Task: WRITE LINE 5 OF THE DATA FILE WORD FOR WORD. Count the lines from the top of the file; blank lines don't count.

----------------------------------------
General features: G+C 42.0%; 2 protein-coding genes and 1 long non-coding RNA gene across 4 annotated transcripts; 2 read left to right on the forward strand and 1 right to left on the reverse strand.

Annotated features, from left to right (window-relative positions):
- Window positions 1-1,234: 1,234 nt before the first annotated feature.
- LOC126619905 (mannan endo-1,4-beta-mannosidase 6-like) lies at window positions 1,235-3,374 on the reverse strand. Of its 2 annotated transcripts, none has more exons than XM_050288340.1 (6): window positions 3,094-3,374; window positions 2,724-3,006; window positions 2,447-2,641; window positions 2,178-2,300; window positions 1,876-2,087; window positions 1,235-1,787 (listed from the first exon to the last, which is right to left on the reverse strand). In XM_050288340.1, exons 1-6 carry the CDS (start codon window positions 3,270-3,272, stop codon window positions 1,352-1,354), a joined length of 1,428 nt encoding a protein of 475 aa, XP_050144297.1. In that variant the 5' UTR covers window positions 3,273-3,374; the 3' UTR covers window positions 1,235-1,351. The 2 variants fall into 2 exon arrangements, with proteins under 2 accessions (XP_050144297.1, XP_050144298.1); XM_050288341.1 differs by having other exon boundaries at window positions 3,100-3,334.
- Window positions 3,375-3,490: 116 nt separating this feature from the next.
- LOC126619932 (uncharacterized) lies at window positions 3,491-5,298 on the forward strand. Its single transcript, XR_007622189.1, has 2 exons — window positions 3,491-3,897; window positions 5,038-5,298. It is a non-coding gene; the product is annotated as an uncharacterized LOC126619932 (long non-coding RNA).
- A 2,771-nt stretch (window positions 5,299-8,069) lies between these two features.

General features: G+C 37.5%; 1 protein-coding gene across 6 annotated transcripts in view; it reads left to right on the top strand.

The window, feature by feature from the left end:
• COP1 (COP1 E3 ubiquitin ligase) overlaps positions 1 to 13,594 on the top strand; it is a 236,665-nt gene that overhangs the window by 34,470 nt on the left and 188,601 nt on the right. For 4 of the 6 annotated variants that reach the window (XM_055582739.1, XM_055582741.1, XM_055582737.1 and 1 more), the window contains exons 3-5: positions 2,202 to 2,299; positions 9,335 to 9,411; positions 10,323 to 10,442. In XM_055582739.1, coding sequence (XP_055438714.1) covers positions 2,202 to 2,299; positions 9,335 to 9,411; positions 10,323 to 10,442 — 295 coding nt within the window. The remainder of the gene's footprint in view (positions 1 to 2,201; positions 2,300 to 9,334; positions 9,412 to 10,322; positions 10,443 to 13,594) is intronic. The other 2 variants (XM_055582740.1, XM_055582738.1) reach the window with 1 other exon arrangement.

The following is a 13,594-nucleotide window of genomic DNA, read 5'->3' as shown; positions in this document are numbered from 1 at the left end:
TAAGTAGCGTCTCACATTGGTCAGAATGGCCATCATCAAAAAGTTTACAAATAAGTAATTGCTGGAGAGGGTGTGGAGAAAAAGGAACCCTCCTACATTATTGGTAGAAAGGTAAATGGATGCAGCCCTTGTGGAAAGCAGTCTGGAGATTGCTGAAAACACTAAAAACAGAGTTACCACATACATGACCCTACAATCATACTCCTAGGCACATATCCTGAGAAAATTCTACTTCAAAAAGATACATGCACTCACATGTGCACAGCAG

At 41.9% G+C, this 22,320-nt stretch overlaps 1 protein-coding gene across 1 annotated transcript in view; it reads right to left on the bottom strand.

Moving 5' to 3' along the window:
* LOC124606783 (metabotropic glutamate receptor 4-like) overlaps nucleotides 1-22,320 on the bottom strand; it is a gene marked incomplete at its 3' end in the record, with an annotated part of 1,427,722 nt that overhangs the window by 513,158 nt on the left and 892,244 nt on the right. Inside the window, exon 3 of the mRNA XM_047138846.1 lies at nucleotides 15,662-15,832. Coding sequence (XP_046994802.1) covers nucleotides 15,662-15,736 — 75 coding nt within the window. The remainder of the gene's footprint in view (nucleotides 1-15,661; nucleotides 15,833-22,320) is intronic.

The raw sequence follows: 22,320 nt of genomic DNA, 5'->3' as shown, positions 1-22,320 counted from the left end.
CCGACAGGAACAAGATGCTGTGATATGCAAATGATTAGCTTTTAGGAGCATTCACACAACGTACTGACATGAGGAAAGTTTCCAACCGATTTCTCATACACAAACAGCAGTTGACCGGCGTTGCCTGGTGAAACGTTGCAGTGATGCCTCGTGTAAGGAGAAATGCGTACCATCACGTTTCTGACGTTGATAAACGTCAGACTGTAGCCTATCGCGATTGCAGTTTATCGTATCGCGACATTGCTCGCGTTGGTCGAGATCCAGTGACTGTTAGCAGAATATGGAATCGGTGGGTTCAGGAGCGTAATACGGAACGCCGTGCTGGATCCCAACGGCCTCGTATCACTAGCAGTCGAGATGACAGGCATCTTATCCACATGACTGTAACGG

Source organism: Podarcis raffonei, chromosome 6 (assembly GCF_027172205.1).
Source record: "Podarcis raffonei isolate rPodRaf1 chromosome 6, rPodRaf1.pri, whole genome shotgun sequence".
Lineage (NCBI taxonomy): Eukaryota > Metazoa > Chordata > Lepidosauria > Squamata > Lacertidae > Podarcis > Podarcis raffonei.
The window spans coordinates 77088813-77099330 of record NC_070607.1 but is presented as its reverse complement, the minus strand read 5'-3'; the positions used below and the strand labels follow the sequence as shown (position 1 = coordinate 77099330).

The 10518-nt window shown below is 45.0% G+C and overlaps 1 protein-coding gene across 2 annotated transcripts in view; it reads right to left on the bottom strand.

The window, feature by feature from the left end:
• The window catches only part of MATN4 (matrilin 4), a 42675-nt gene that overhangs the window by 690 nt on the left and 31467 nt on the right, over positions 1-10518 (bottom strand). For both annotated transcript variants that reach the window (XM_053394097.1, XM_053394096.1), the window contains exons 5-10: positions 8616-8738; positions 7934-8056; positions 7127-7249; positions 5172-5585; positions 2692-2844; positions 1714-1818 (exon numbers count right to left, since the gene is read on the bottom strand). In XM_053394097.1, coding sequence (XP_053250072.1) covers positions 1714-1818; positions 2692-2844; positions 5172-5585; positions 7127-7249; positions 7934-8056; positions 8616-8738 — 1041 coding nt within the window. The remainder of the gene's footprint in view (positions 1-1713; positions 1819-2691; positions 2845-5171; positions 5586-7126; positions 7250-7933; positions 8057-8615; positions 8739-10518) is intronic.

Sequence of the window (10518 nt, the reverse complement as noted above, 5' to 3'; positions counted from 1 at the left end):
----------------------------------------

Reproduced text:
- Window positions 3,375-3,490: 116 nt separating this feature from the next.